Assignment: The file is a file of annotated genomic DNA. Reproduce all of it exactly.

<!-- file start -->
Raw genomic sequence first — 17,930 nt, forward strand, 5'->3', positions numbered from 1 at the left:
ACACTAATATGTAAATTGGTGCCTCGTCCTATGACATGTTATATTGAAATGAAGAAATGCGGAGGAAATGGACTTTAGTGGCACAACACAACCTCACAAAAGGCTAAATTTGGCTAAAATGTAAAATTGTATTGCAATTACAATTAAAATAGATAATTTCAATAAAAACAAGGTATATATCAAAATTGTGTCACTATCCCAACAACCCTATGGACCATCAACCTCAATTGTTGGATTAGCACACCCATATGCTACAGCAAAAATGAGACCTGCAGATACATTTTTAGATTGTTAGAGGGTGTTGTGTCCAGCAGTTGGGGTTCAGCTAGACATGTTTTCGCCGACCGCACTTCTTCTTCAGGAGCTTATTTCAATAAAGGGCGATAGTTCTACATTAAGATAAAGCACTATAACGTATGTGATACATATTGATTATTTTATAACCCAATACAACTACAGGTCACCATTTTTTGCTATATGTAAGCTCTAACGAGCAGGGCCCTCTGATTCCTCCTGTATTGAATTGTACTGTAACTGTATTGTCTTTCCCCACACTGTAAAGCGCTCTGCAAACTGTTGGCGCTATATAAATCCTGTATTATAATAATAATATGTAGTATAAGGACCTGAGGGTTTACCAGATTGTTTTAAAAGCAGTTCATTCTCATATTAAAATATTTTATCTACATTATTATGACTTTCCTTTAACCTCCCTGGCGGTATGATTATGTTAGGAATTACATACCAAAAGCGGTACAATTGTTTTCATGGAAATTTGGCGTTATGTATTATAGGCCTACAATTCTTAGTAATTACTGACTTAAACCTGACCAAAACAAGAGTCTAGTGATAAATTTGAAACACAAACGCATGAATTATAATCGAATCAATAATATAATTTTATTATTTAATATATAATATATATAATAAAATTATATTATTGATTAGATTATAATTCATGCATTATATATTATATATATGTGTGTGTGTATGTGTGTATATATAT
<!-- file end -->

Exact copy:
Raw genomic sequence first — 17,930 nt, forward strand, 5'->3', positions numbered from 1 at the left:
ACACTAATATGTAAATTGGTGCCTCGTCCTATGACATGTTATATTGAAATGAAGAAATGCGGAGGAAATGGACTTTAGTGGCACAACACAACCTCACAAAAGGCTAAATTTGGCTAAAATGTAAAATTGTATTGCAATTACAATTAAAATAGATAATTTCAATAAAAACAAGGTATATATCAAAATTGTGTCACTATCCCAACAACCCTATGGACCATCAACCTCAATTGTTGGATTAGCACACCCATATGCTACAGCAAAAATGAGACCTGCAGATACATTTTTAGATTGTTAGAGGGTGTTGTGTCCAGCAGTTGGGGTTCAGCTAGACATGTTTTCGCCGACCGCACTTCTTCTTCAGGAGCTTATTTCAATAAAGGGCGATAGTTCTACATTAAGATAAAGCACTATAACGTATGTGATACATATTGATTATTTTATAACCCAATACAACTACAGGTCACCATTTTTTGCTATATGTAAGCTCTAACGAGCAGGGCCCTCTGATTCCTCCTGTATTGAATTGTACTGTAACTGTATTGTCTTTCCCCACACTGTAAAGCGCTCTGCAAACTGTTGGCGCTATATAAATCCTGTATTATAATAATAATATGTAGTATAAGGACCTGAGGGTTTACCAGATTGTTTTAAAAGCAGTTCATTCTCATATTAAAATATTTTATCTACATTATTATGACTTTCCTTTAACCTCCCTGGCGGTATGATTATGTTAGGAATTACATACCAAAAGCGGTACAATTGTTTTCATGGAAATTTGGCGTTATGTATTATAGGCCTACAATTCTTAGTAATTACTGACTTAAACCTGACCAAAACAAGAGTCTAGTGATAAATTTGAAACACAAACGCATGAATTATAATCGAATCAATAATATAATTTTATTATTTAATATATAATATATATAATAAAATTATATTATTGATTAGATTATAATTCATGCATTATATATTATATATATGTGTGTGTGTATGTGTGTATATATAT